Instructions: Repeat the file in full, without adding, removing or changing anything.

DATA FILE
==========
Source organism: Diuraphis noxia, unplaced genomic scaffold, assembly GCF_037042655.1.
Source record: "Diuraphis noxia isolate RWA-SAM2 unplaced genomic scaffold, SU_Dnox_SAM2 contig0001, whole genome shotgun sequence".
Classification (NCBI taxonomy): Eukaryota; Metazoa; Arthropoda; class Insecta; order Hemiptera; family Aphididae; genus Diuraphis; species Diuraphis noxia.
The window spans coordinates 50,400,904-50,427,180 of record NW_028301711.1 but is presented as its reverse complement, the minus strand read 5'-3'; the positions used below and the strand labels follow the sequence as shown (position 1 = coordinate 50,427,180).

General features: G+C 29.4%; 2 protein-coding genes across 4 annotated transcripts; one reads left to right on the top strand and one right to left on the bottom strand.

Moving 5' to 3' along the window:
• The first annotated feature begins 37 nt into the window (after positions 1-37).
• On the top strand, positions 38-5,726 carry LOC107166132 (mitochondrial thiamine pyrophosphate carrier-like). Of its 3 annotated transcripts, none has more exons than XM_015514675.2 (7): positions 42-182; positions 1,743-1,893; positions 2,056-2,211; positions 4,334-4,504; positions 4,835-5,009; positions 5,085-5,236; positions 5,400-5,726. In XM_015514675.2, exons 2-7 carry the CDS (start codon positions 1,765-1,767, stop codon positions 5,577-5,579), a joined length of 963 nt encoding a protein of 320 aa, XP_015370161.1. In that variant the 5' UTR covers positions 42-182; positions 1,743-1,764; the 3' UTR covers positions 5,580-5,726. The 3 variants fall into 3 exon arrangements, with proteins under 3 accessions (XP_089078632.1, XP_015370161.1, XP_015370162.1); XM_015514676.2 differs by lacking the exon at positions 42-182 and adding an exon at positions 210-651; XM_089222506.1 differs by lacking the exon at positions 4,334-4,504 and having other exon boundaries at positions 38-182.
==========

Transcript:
Source organism: Diuraphis noxia, unplaced genomic scaffold, assembly GCF_037042655.1.
Source record: "Diuraphis noxia isolate RWA-SAM2 unplaced genomic scaffold, SU_Dnox_SAM2 contig0001, whole genome shotgun sequence".
Classification (NCBI taxonomy): Eukaryota; Metazoa; Arthropoda; class Insecta; order Hemiptera; family Aphididae; genus Diuraphis; species Diuraphis noxia.
The window spans coordinates 50,400,904-50,427,180 of record NW_028301711.1 but is presented as its reverse complement, the minus strand read 5'-3'; the positions used below and the strand labels follow the sequence as shown (position 1 = coordinate 50,427,180).

General features: G+C 29.4%; 2 protein-coding genes across 4 annotated transcripts; one reads left to right on the top strand and one right to left on the bottom strand.

Moving 5' to 3' along the window:
• The first annotated feature begins 37 nt into the window (after positions 1-37).
• On the top strand, positions 38-5,726 carry LOC107166132 (mitochondrial thiamine pyrophosphate carrier-like). Of its 3 annotated transcripts, none has more exons than XM_015514675.2 (7): positions 42-182; positions 1,743-1,893; positions 2,056-2,211; positions 4,334-4,504; positions 4,835-5,009; positions 5,085-5,236; positions 5,400-5,726. In XM_015514675.2, exons 2-7 carry the CDS (start codon positions 1,765-1,767, stop codon positions 5,577-5,579), a joined length of 963 nt encoding a protein of 320 aa, XP_015370161.1. In that variant the 5' UTR covers positions 42-182; positions 1,743-1,764; the 3' UTR covers positions 5,580-5,726. The 3 variants fall into 3 exon arrangements, with proteins under 3 accessions (XP_089078632.1, XP_015370161.1, XP_015370162.1); XM_015514676.2 differs by lacking the exon at positions 42-182 and adding an exon at positions 210-651; XM_089222506.1 differs by lacking the exon at positions 4,334-4,504 and having other exon boundaries at positions 38-182.